Further down the street, I encountered the chalk etching of a man’s body decorated with patches of crimson red.   On the corner by my guesthouse, a man sat in a daze as a team of westerners prepared for an ad hoc operation on his flesh-exposed arm.

This was my introduction to the nation.  Though by no means an all-encompassing generalization of my experience as a whole, it certainly set the tone and begged me to question, “Can I really spend two months in this country without going insane.”

Maybe traveling in India with a bigger budget would have made my experience more pleasurable, but I set aside a meager $10 a day, which found me in the kind of accommodation you don’t tell your folks about back home.

In Kolata, I slept on a thin brick of a mattress that was swarming with bedbugs.  Fuchsia paint peeled off the cracked walls and a spout from the ceiling set a torrent of cold water down for bathing.  The “western” toilet had no toilet seat, making it a hybrid western/squat.

I was photographed at intake and my details were logged into a computer from the 1980s.  Each foreigner is strictly accounted for in India.  You can’t log onto a computer at an Internet facility without first checking your passport with the attendant.

The streets of Kolkata were a blur of fast moving colors – the Bangladeshi women with their elaborate saris and the men in tight pants and polyester shirts of the 1970s.  Amidst the chaos, the hand painted busses and street signs were all decorated in a sweet, toybox font.  This widespread cuteness was unexpected and in stark contrast to the everyday realities.

The street stalls and quick eats of Kolkata were a greaseball’s glory land. Indians have a vastly different body image for the female than the west.  To be plump means you can afford some luxuries in life.  One Bangladeshi explained to me that Indians love their deep fried snacks and a well off woman will have “shiny hair and shiny lips.”

I spent my first days in India with a samosa sheen.

For such an unruly city, Kolkata has several areas of respite to escape from the busy streets and cacophony of horns.  There are quite gardens, colonial cemeteries, and tidy aircon museums.  The former capital of the British Raj, Kolkata has a jumble of colonial architectural marvels like the Victoria Memorial (which bares a striking resemblance to the White House in Washington D.C.).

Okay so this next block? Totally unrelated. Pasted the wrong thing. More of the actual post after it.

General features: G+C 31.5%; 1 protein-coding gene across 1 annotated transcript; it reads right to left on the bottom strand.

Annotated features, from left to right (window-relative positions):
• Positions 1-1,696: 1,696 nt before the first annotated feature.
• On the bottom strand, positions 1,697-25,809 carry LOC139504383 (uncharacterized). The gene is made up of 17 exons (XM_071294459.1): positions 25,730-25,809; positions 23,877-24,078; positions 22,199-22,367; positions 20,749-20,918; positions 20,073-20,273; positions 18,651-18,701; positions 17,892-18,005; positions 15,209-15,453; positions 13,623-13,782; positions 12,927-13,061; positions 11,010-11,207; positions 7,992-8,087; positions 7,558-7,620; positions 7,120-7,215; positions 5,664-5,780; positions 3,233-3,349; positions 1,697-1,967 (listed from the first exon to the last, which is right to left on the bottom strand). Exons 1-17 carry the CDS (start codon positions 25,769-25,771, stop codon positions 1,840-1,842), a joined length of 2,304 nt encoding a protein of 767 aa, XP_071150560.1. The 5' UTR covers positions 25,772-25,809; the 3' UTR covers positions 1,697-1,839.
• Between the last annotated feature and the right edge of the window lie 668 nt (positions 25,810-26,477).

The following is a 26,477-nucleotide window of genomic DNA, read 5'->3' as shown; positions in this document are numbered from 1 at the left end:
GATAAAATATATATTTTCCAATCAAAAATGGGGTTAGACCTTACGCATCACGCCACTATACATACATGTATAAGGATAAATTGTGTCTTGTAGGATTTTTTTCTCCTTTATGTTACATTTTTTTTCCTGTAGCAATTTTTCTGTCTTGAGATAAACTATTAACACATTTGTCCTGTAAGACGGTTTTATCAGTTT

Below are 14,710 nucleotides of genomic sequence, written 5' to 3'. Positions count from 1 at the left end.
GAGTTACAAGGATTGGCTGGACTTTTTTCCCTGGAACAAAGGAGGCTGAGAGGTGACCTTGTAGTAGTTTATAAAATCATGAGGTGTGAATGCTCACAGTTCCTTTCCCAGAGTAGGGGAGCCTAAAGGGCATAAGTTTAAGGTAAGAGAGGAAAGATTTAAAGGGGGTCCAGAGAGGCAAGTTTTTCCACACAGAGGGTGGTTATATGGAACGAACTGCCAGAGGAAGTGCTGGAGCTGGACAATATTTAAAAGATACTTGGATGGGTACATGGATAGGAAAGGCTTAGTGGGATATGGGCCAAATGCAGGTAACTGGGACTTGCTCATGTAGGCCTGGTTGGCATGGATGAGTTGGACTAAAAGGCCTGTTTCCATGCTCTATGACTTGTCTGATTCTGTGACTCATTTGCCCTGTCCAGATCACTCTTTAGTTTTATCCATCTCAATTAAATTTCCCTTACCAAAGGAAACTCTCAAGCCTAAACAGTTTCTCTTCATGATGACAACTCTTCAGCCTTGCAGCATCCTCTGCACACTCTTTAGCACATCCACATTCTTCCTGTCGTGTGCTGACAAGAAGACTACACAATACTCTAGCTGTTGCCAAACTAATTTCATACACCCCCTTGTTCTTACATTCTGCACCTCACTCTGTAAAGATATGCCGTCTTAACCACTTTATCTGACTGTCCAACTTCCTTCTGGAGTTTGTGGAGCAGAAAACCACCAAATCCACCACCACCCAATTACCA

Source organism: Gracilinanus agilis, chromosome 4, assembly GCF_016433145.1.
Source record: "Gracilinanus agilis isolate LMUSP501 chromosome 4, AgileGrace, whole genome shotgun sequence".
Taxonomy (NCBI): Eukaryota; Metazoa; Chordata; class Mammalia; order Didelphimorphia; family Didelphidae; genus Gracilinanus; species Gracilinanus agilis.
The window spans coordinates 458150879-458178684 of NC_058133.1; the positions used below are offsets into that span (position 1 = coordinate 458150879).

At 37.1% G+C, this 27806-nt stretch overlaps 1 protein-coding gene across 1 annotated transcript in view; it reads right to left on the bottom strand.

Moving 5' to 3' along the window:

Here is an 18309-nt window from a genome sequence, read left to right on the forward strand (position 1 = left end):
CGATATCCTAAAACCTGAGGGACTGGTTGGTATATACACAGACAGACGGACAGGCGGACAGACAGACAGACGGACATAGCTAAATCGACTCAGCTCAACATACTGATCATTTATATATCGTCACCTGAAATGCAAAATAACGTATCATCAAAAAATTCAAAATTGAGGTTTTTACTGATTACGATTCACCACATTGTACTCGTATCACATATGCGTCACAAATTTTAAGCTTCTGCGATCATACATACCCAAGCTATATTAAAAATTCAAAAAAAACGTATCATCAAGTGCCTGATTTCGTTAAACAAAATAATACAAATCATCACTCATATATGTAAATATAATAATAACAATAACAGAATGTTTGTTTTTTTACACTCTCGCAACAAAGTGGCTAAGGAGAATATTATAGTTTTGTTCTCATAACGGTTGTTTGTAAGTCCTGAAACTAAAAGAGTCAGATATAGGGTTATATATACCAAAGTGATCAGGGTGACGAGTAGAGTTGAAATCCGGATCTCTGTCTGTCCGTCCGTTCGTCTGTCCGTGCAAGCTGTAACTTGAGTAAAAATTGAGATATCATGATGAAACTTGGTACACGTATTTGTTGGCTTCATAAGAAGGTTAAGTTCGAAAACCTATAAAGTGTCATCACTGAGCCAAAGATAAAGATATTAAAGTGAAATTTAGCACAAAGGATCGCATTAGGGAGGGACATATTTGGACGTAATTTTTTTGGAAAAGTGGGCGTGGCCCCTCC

I went to an actual zoo in Kolkata.  It was a back alley zoo on the edge of a gated off mansion on the fringe of town.  I had first to obtain a letter of permission from the tourism board to even visit the place.  Surprisingly, it was the most peaceful part of the city – this zoo within the zoo.

Yet, like any peaceful place in Kolkata, a community of squatters had set up homes on the fringe of the park, washing their clothes by the monkey cage and drying them on the rocks near the pheasants.

A mansion, a zoo, and a squatter settlement.

I could hardly think of a better image to describe modern India.  There are over 125,000 millionaires in the country living side by side with those who make much less in a week than the average American does in an hour.  Herein lies many of the problems.  Problems that would lead me to flee the riots and protests in upper West Bengal for Nepal just one week after entering India… But, I’m getting ahead of myself (and you can read about that in the coming weeks)!

I will never properly be able to describe India to someone who hasn’t been.  It’s impossible.  On my first call home from India, my sister said, “India.  Now that’s one place I hope I never have to go,” and I don’t think she’s the only one who feels that way.

I’d have to say of all the places I’ve been in the world, India is probably my favorite.  That said, I have never felt such hatred for a place in my life.  Never have I struggled with simultaneous love and hate like I have in India.

Yet, India casts a spell on its visitors and, like it or not, I was knee deep in the mess and trudging towards the carnival with kaleidoscope goggles.

“Are you liking India?”

It goes beyond liking in almost every direction.